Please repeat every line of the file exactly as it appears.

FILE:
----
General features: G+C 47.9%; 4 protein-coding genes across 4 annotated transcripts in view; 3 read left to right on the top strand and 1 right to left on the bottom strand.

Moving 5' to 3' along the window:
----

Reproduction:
General features: G+C 47.9%; 4 protein-coding genes across 4 annotated transcripts in view; 3 read left to right on the top strand and 1 right to left on the bottom strand.

Moving 5' to 3' along the window: